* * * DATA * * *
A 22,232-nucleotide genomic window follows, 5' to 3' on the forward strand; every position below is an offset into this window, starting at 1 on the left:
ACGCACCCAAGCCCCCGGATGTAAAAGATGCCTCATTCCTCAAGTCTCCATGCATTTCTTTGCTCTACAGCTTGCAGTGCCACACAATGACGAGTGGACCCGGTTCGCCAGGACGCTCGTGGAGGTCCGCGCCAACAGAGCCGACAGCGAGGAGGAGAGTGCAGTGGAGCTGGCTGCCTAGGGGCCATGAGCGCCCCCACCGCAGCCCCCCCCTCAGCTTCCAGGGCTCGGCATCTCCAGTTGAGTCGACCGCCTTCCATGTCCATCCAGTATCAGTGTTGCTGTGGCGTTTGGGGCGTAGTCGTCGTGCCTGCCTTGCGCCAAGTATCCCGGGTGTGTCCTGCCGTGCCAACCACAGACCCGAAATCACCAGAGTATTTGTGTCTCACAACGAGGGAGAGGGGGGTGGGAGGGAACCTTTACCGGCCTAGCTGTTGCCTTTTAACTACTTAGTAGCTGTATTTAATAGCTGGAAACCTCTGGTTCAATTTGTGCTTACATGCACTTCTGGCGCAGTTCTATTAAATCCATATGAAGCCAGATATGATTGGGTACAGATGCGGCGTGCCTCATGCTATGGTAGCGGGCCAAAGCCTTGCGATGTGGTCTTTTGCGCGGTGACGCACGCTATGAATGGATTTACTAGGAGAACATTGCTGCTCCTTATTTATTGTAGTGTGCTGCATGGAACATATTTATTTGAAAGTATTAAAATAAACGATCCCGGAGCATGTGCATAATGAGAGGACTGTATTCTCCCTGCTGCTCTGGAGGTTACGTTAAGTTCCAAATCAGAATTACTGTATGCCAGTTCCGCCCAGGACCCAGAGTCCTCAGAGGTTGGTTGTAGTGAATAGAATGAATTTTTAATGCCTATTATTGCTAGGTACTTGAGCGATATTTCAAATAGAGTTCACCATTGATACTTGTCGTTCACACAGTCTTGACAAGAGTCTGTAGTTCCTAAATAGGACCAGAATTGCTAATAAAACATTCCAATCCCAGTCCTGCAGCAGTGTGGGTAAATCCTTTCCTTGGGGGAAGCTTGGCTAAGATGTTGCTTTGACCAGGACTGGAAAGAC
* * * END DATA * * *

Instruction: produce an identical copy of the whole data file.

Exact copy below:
A 22,232-nucleotide genomic window follows, 5' to 3' on the forward strand; every position below is an offset into this window, starting at 1 on the left:
ACGCACCCAAGCCCCCGGATGTAAAAGATGCCTCATTCCTCAAGTCTCCATGCATTTCTTTGCTCTACAGCTTGCAGTGCCACACAATGACGAGTGGACCCGGTTCGCCAGGACGCTCGTGGAGGTCCGCGCCAACAGAGCCGACAGCGAGGAGGAGAGTGCAGTGGAGCTGGCTGCCTAGGGGCCATGAGCGCCCCCACCGCAGCCCCCCCCTCAGCTTCCAGGGCTCGGCATCTCCAGTTGAGTCGACCGCCTTCCATGTCCATCCAGTATCAGTGTTGCTGTGGCGTTTGGGGCGTAGTCGTCGTGCCTGCCTTGCGCCAAGTATCCCGGGTGTGTCCTGCCGTGCCAACCACAGACCCGAAATCACCAGAGTATTTGTGTCTCACAACGAGGGAGAGGGGGGTGGGAGGGAACCTTTACCGGCCTAGCTGTTGCCTTTTAACTACTTAGTAGCTGTATTTAATAGCTGGAAACCTCTGGTTCAATTTGTGCTTACATGCACTTCTGGCGCAGTTCTATTAAATCCATATGAAGCCAGATATGATTGGGTACAGATGCGGCGTGCCTCATGCTATGGTAGCGGGCCAAAGCCTTGCGATGTGGTCTTTTGCGCGGTGACGCACGCTATGAATGGATTTACTAGGAGAACATTGCTGCTCCTTATTTATTGTAGTGTGCTGCATGGAACATATTTATTTGAAAGTATTAAAATAAACGATCCCGGAGCATGTGCATAATGAGAGGACTGTATTCTCCCTGCTGCTCTGGAGGTTACGTTAAGTTCCAAATCAGAATTACTGTATGCCAGTTCCGCCCAGGACCCAGAGTCCTCAGAGGTTGGTTGTAGTGAATAGAATGAATTTTTAATGCCTATTATTGCTAGGTACTTGAGCGATATTTCAAATAGAGTTCACCATTGATACTTGTCGTTCACACAGTCTTGACAAGAGTCTGTAGTTCCTAAATAGGACCAGAATTGCTAATAAAACATTCCAATCCCAGTCCTGCAGCAGTGTGGGTAAATCCTTTCCTTGGGGGAAGCTTGGCTAAGATGTTGCTTTGACCAGGACTGGAAAGAC